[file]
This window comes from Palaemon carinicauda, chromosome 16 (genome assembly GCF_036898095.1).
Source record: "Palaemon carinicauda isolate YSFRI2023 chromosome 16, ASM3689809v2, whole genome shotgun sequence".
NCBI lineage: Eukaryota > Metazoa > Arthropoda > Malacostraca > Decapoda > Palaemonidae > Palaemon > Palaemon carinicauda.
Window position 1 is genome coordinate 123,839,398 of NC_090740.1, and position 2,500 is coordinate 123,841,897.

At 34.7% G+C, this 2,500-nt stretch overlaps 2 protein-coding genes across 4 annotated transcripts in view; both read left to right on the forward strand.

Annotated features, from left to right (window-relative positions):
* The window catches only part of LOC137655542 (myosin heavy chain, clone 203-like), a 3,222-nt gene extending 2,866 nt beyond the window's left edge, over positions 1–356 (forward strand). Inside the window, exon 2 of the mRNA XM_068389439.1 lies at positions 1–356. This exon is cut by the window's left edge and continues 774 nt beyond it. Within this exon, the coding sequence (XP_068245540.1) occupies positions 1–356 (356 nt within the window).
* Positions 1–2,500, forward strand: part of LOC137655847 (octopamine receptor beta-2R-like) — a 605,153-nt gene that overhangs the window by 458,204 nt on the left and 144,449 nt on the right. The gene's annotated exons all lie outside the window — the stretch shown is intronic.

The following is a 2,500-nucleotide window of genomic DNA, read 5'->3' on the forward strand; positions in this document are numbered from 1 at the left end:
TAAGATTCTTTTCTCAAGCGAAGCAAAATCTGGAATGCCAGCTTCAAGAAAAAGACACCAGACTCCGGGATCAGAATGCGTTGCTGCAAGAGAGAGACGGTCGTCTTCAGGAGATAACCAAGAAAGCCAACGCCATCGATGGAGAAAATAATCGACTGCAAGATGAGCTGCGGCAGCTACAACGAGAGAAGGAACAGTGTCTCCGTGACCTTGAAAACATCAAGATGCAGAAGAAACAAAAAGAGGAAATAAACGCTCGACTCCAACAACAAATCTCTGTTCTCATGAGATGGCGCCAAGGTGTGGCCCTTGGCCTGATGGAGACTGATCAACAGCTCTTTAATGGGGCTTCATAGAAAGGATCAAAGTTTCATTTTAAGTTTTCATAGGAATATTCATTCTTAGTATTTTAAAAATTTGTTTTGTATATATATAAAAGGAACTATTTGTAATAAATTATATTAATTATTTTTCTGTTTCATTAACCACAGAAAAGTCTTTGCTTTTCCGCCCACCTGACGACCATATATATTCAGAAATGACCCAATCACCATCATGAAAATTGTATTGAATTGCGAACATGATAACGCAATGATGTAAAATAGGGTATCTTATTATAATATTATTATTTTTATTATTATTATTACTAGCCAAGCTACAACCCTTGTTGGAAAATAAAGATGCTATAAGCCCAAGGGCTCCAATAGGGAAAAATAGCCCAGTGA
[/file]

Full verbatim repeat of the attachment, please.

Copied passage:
This window comes from Palaemon carinicauda, chromosome 16 (genome assembly GCF_036898095.1).
Source record: "Palaemon carinicauda isolate YSFRI2023 chromosome 16, ASM3689809v2, whole genome shotgun sequence".
NCBI lineage: Eukaryota > Metazoa > Arthropoda > Malacostraca > Decapoda > Palaemonidae > Palaemon > Palaemon carinicauda.
Window position 1 is genome coordinate 123,839,398 of NC_090740.1, and position 2,500 is coordinate 123,841,897.

At 34.7% G+C, this 2,500-nt stretch overlaps 2 protein-coding genes across 4 annotated transcripts in view; both read left to right on the forward strand.

Annotated features, from left to right (window-relative positions):
* The window catches only part of LOC137655542 (myosin heavy chain, clone 203-like), a 3,222-nt gene extending 2,866 nt beyond the window's left edge, over positions 1–356 (forward strand). Inside the window, exon 2 of the mRNA XM_068389439.1 lies at positions 1–356. This exon is cut by the window's left edge and continues 774 nt beyond it. Within this exon, the coding sequence (XP_068245540.1) occupies positions 1–356 (356 nt within the window).
* Positions 1–2,500, forward strand: part of LOC137655847 (octopamine receptor beta-2R-like) — a 605,153-nt gene that overhangs the window by 458,204 nt on the left and 144,449 nt on the right. The gene's annotated exons all lie outside the window — the stretch shown is intronic.

The following is a 2,500-nucleotide window of genomic DNA, read 5'->3' on the forward strand; positions in this document are numbered from 1 at the left end:
TAAGATTCTTTTCTCAAGCGAAGCAAAATCTGGAATGCCAGCTTCAAGAAAAAGACACCAGACTCCGGGATCAGAATGCGTTGCTGCAAGAGAGAGACGGTCGTCTTCAGGAGATAACCAAGAAAGCCAACGCCATCGATGGAGAAAATAATCGACTGCAAGATGAGCTGCGGCAGCTACAACGAGAGAAGGAACAGTGTCTCCGTGACCTTGAAAACATCAAGATGCAGAAGAAACAAAAAGAGGAAATAAACGCTCGACTCCAACAACAAATCTCTGTTCTCATGAGATGGCGCCAAGGTGTGGCCCTTGGCCTGATGGAGACTGATCAACAGCTCTTTAATGGGGCTTCATAGAAAGGATCAAAGTTTCATTTTAAGTTTTCATAGGAATATTCATTCTTAGTATTTTAAAAATTTGTTTTGTATATATATAAAAGGAACTATTTGTAATAAATTATATTAATTATTTTTCTGTTTCATTAACCACAGAAAAGTCTTTGCTTTTCCGCCCACCTGACGACCATATATATTCAGAAATGACCCAATCACCATCATGAAAATTGTATTGAATTGCGAACATGATAACGCAATGATGTAAAATAGGGTATCTTATTATAATATTATTATTTTTATTATTATTATTACTAGCCAAGCTACAACCCTTGTTGGAAAATAAAGATGCTATAAGCCCAAGGGCTCCAATAGGGAAAAATAGCCCAGTGA